Studies about this phenomenon are often traced to the highly publicized 1964 murder of Kitty Genovese in New York City which was witnessed by nearly a dozen people, all of whom failed to intervene. Their failure to respond has since become known as the bystander effect. When faced with situations in which a person is the only one who can make a difference, that person generally acts — often heroically. On the other hand, in circumstances where others could also act, people often hesitate or don’t act at all.

“Singer believes our inconsistencies in moral reasoning highlight the importance of a school of thought called utilitarianism, which suggests we should make moral decisions in a coolly scientific manner, rather than rely on intuitions, laws or religious guidelines. The philosophy is controversial because it suggests people are wrong to put the needs of those from their own countries, their neighborhoods — or even their own species — ahead of the needs of others. The only thing that matters, Singer argues, is what causes the largest improvement in overall well-being. Singer backs up his words with actions: Over several decades, he has contributed a growing share of his income to charitable causes, such as the Oxfam group. He said he now gives about one-third of his income to such causes. And yet, he said, when he passes a homeless person on the street, although he feels drawn to help, he stops himself because it is not in keeping with utilitarian thinking: The same money can produce more well-being overall when channeled through a group such as Oxfam.”

Singer goes on to note that inertia is the biggest challenge that must be overcome when it comes to utilitarian philanthropy. The first check, he said, was the hardest one to write. It became much easier to continue giving. Another thing that affects how and why people give has been called the “CNN effect.” People give to causes in the news.

“Fiery Cushman, a graduate student in psychology at Harvard who studies how people’s moral intuitions can clash with deliberate reasoning, said the unfolding disaster in Burma highlights another dimension of the warring moral compasses we have within ourselves: People are more willing to help in the case of disasters such as the cyclone than with ‘mundane’ and ongoing problems that are equally deadly, such as malnutrition or malaria in poor countries.”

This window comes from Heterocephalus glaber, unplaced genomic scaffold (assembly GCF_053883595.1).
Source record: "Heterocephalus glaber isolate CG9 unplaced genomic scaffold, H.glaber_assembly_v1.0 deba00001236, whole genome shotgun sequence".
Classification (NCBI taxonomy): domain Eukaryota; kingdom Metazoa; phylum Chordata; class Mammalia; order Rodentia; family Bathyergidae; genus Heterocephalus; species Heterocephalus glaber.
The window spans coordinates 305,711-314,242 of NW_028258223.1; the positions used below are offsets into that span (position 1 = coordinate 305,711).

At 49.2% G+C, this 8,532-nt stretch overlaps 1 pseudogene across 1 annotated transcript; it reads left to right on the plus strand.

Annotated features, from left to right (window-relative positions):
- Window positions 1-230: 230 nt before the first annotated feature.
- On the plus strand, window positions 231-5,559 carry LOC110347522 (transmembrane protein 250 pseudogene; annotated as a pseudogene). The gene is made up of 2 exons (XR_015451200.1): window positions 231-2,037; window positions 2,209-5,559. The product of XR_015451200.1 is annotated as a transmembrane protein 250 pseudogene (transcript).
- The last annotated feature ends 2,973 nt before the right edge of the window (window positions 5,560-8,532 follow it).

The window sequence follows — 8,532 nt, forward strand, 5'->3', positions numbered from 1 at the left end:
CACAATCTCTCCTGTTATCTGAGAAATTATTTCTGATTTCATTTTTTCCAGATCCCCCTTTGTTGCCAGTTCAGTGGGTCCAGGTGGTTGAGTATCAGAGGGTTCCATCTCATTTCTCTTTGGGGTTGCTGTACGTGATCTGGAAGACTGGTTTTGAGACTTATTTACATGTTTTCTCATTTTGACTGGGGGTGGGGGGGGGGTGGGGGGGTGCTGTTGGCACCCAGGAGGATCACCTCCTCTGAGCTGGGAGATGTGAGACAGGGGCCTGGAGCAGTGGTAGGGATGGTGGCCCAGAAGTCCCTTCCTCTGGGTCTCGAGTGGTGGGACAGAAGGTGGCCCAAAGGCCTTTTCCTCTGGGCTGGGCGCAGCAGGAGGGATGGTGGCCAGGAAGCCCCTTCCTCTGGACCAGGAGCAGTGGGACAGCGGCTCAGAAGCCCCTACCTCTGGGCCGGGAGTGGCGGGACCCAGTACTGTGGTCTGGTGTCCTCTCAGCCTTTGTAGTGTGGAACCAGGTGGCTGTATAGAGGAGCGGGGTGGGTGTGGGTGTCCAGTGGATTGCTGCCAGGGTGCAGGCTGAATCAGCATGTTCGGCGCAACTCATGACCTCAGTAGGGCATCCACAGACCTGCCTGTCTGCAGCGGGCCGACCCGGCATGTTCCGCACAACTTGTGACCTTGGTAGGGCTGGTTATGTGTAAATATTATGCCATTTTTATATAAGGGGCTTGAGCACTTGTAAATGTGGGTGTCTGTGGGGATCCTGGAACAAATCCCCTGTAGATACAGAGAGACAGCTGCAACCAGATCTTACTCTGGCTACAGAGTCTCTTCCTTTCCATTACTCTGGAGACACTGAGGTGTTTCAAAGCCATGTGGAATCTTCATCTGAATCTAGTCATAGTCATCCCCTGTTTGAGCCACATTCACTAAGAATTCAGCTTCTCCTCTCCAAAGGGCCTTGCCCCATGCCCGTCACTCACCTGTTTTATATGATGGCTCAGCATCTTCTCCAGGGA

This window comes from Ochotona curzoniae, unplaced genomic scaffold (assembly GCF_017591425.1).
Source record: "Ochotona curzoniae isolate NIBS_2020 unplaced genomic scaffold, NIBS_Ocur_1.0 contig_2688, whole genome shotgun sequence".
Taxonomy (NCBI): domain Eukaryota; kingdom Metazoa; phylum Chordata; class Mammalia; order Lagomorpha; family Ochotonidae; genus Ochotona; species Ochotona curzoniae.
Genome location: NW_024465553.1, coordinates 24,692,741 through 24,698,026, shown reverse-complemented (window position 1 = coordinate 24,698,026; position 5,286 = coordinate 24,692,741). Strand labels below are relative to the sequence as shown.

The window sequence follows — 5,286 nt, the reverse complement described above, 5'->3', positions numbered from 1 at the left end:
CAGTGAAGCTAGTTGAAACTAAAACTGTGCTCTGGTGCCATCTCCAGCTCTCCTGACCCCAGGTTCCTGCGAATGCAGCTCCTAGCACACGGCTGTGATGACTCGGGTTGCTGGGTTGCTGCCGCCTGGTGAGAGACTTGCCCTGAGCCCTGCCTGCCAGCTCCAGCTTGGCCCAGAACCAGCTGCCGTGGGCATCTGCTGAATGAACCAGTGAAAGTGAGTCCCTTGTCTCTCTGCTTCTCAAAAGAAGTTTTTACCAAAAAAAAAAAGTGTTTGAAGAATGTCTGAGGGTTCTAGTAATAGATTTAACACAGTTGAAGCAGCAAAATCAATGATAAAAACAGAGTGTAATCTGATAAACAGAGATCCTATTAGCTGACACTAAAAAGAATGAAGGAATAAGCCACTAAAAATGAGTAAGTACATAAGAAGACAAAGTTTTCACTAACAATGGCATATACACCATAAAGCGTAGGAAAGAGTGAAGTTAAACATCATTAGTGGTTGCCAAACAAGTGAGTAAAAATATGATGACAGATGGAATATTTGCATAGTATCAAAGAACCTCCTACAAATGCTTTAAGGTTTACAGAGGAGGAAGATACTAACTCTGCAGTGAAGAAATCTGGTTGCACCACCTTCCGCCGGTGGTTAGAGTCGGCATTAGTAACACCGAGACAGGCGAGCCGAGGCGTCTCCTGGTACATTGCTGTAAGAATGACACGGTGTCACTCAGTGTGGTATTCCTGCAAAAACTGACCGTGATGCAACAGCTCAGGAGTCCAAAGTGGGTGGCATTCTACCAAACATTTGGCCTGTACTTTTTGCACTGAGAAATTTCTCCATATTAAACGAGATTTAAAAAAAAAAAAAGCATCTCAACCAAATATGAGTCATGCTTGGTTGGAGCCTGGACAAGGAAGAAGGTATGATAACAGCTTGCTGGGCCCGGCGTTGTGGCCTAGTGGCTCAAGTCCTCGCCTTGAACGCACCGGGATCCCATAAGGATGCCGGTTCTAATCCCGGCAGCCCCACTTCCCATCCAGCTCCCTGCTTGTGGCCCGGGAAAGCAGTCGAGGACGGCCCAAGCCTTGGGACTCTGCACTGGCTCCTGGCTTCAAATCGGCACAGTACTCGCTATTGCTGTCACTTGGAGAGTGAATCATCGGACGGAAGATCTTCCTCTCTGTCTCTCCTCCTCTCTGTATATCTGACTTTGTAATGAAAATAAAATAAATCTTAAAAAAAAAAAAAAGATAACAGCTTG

Cushman believes that Singer’s “utilitarian” approach won’t work because people aren’t wired to be cold and rational.

“Cushman questions Singer’s utilitarian approach, because he argues that emotions undergird even our most rational responses. And there is abundant evidence that even though people value reason and rationality, human beings are biologically programmed to react emotionally to visceral moral challenges. Joshua Greene, a Harvard philosopher and neuroscientist who also studies how people think about moral dilemmas, said: ‘The difference between Peter Singer and others is not that he does not have normal emotions but that he is able to override his emotions because of his utilitarian values.’ In the end, the rules that people choose to motivate their actions might be less important than whether they actually act — for whatever reason.”

I agree with Vedantam. Whether you decide to contribute to the rebuilding efforts in Myanmar, China, or Georgia, or decide to make small loans through a group like Kiva, or decide to help a church group or other established charity that helps others in need, the decision to help is the most important first step you can take.